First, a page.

A December 2023 Court Enforceable Undertaking 031914829 outlines how an adviser instructed the Designated Trading Repetitive (DTR) to place buy orders using the suspense account as the reference for the orders to avoid identifying who the client was. This adviser was found to have breached conflict of interest procedures by:

  • accepting client orders when wall crossed,
  • failing to maintain client order records particularly when executed through the suspense account, and
  • creating a false and misleading appearance of trading in the securities. The adviser was banned from industry for five years and must undertake retraining to be allowed to re-enter the industry. The AFSL holder failed to monitor and control the use of the suspense account, failed to maintain compliance measures and failed to ensure its representatives complied with financial services laws. The AFSL was found to have breached its obligations to act honestly, efficiently and fairly and the AFSL was cancelled.

ASIC has also taken action against a listed company that acquired shares in itself by issuing and holding shares in a suspense account, breaching the continuous disclosure laws.

Regulatory obligation considerations

When using a suspense account firms must consider if they are adhering to their regulatory requirements. They should consider their best execution obligations, client priority requirements and fairness as per their allocation policy.

If trades are executed using the suspense account has the firm met its order record keeping requirements? And can the regulatory data requirements be met when transmitting orders to an order book? Can conflicts be managed if the client identity is hidden behind a suspense account? Firms need a clear policy on who can use the suspense account and why.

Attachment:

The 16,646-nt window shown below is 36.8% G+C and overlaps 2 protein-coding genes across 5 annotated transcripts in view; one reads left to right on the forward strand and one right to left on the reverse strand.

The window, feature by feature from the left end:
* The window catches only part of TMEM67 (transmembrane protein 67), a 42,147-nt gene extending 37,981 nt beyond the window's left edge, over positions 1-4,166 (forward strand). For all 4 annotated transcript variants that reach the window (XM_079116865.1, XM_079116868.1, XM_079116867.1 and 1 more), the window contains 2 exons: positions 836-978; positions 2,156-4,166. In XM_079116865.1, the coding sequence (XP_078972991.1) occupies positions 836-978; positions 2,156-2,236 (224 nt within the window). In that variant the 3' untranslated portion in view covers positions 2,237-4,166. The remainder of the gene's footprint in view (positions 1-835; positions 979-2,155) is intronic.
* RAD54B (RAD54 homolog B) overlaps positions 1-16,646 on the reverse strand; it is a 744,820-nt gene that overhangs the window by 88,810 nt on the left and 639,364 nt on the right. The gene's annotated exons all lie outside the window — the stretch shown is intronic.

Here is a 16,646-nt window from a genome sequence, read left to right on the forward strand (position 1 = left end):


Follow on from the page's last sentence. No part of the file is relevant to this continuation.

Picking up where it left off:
Firms should constantly monitor their suspense accounts. It is not appropriate to review the suspense account only at the end of each day. Firms must carry out intraday monitoring to see who is moving transactions through the account, why, and at what time. Take note of trends, repeat offenders and trades with cancel corrects.

What to look for

Signs that someone is misusing a suspense account include:

  • trades being moved into suspense prior to daily margin call calculations and back to the client after margin call processing for the day
  • suspense trades being added to client orders where suspense accounts are used to create the appearance of active trading by multiple parties
  • comingling of house and client trades
  • VWAP or TWAP trades where specific executions get allocated to a specific client
  • substantial positions being accumulated in suspense to delay reporting
  • trades being executed prior to the client being onboarded

Minimising misuse

To minimise misuse and stay on the right side of the regulations firms should design and implement a clear policy on suspense accounts. They should train staff on the policy and the potential for misconduct. The policy must cover how the firm monitors the account, the independence of the control performer, how issues will be escalated and the consequences for non-compliance.


Suspense accounts are a legitimate tool in managing operational efficiency, but they should only be used in specific circumstances. Monitor them closely and be aware that ASIC has a track record of regulatory enforcement in this area.